Kathryn Lindskoog

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Kathryn Lindskoog (December 26, 1934 – October 21, 2003) was a C. S. Lewis scholar known partly for her theory that some works attributed to Lewis are forgeries, including The Dark Tower.

The main target of Lindskoog's writing was Walter Hooper, Lewis's literary co-executor who edited most of Lewis's posthumous work. Lindskoog points out that Hooper's relationship with Lewis was overstated in some of the publications that he edited, and she argues that several works published under Lewis's name were in fact by Hooper.

C. S. Lewis' stepson, Douglas Gresham, denies the forgery claims, saying that "The whole controversy thing was engineered for very personal reasons... Her fanciful theories have been pretty thoroughly discredited."[1] It is not clear if Gresham has ever been in a position to know the details of the literary controversy or the nature of Hooper's acquaintance with Lewis during the closing months of Lewis' life. It is clear from the diaries of Warren Lewis that Lewis' brother distrusted Hooper, whom he viewed as a dishonest interloper in the 1960s.[1] Lewis scholars are divided about the merits of Lindskoog's charges, but some of them have since been disproved by discovery of Lewis's own typescripts.[citation needed] Much of her perceived animosity against Hooper may have been derived from disappointment that she was not given any role in dealing with his literary legacy Template:Need citation only anecdotal, though Lewis acknowledged her as knowledgeable about his bibliography.[citation needed] The controversy was analysed by Nicolas Barker in 'Essays in criticism' (see reference), where he calls Lindskoog's work "a poisoned book".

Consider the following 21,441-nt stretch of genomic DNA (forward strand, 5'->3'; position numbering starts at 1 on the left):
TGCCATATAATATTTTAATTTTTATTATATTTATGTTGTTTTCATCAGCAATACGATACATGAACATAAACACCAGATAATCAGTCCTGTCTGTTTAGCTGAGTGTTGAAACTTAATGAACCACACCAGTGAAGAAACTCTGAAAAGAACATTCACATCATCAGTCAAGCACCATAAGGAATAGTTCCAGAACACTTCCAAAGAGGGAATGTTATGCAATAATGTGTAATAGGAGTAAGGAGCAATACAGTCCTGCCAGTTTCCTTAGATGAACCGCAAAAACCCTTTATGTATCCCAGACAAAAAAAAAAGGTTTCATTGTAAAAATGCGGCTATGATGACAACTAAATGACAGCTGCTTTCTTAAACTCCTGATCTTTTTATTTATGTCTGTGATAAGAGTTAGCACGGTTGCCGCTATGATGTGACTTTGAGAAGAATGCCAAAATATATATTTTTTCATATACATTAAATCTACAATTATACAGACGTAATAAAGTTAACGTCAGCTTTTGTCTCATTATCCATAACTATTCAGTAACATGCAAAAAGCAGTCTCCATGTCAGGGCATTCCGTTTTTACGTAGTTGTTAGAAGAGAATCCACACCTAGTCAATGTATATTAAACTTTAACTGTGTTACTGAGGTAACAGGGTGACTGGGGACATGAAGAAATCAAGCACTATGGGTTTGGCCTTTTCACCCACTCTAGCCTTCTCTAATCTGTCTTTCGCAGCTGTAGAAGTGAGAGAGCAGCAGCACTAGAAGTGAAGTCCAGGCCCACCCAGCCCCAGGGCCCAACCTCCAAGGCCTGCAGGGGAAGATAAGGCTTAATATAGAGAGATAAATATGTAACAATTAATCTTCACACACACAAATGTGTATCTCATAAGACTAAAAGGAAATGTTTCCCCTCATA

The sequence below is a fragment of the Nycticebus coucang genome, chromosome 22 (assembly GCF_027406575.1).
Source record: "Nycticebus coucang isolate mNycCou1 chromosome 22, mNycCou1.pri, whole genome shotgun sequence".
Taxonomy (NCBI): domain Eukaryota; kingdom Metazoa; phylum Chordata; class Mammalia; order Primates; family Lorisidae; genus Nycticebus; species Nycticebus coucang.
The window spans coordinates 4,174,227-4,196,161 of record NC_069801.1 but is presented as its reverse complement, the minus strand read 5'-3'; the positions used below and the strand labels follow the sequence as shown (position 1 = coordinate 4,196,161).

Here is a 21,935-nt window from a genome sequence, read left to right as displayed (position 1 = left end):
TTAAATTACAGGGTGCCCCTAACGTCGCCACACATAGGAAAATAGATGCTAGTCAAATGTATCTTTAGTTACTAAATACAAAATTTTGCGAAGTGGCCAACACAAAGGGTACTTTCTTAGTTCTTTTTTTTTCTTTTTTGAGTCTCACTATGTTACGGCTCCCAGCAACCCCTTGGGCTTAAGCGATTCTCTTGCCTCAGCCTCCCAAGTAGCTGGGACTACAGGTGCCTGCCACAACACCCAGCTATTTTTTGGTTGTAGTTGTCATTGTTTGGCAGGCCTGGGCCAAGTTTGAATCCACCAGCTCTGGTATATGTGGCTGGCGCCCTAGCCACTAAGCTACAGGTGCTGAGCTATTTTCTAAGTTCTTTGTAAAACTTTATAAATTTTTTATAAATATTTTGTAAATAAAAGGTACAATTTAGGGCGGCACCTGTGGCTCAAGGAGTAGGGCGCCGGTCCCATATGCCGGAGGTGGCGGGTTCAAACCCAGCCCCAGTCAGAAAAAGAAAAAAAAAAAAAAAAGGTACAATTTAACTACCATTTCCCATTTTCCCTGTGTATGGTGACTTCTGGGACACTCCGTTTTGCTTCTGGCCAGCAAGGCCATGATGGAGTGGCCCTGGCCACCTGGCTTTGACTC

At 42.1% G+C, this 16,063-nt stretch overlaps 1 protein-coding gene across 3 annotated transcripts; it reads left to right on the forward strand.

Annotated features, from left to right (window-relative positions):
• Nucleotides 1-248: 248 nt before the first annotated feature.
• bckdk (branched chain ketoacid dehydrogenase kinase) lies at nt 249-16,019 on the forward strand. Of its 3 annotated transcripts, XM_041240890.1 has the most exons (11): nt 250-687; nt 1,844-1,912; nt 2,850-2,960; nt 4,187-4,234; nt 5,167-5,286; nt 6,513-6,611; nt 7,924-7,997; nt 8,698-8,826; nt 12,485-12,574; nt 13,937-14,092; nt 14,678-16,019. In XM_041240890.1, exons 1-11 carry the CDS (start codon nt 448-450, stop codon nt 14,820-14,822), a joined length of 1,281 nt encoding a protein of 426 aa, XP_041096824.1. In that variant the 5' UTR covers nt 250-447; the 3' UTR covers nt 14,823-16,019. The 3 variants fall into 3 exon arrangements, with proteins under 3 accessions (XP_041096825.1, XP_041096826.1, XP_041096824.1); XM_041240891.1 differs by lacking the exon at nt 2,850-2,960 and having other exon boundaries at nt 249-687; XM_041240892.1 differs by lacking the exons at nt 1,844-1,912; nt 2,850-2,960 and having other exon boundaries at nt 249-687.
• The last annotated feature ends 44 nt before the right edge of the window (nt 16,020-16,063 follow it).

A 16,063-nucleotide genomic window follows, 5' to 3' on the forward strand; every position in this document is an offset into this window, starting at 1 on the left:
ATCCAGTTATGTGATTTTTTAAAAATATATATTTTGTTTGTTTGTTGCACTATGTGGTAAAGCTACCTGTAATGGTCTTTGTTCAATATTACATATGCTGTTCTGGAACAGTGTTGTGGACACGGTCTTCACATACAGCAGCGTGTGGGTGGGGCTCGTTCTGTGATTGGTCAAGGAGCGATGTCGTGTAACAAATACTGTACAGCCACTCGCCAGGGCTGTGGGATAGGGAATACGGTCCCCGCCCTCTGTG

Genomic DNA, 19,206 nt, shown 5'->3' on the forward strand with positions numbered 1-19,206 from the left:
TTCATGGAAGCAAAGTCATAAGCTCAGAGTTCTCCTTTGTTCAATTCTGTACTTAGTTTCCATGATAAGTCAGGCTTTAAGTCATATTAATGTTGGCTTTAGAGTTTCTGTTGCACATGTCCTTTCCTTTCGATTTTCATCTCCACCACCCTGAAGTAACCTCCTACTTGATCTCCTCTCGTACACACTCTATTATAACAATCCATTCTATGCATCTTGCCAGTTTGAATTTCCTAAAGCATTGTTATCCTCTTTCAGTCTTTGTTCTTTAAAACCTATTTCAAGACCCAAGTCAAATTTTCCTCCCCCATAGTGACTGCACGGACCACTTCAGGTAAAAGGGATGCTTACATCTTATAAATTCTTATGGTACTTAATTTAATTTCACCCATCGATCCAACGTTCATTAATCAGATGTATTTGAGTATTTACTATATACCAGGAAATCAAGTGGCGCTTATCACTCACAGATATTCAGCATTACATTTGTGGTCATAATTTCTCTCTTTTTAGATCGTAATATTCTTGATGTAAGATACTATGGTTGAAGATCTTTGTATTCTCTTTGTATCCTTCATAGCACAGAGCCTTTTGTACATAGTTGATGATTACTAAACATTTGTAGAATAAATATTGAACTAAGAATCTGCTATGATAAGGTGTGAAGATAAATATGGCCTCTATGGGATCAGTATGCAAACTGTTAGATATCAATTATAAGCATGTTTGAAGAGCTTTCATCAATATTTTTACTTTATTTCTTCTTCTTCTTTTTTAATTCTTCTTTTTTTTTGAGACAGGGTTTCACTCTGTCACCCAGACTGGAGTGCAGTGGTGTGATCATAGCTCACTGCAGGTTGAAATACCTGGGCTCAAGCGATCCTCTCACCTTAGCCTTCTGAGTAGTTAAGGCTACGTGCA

References[edit]

  1. ^ Kathryn Lindskoog, The C.S. Lewis Hoax (Portland, Oregon: Multnomah, 1988), 117-45.

Partial bibliography[edit]

  • Surprised by C.S. Lewis George Macdonald and Dante: A Batch of New Discoveries
  • Sleuthing C.S. Lewis: More Light in the Shadowlands
  • C.S. Lewis, Mere Christian
  • Light in the Shadowlands: Protecting the Real C.S. Lewis.
  • The C. S. Lewis Hoax
  • Finding the Landlord: A Guidebook to C.S. Lewis' Pilgrim's Regress (Chicago: Cornerstone Press, 1995)
  • Barker, Nicolas: C. S. Lewis, darkly, in Essays in criticism, XL (1990), 358–367, also in his 'Form and meaning in the history of the book', 2003.

External links[edit]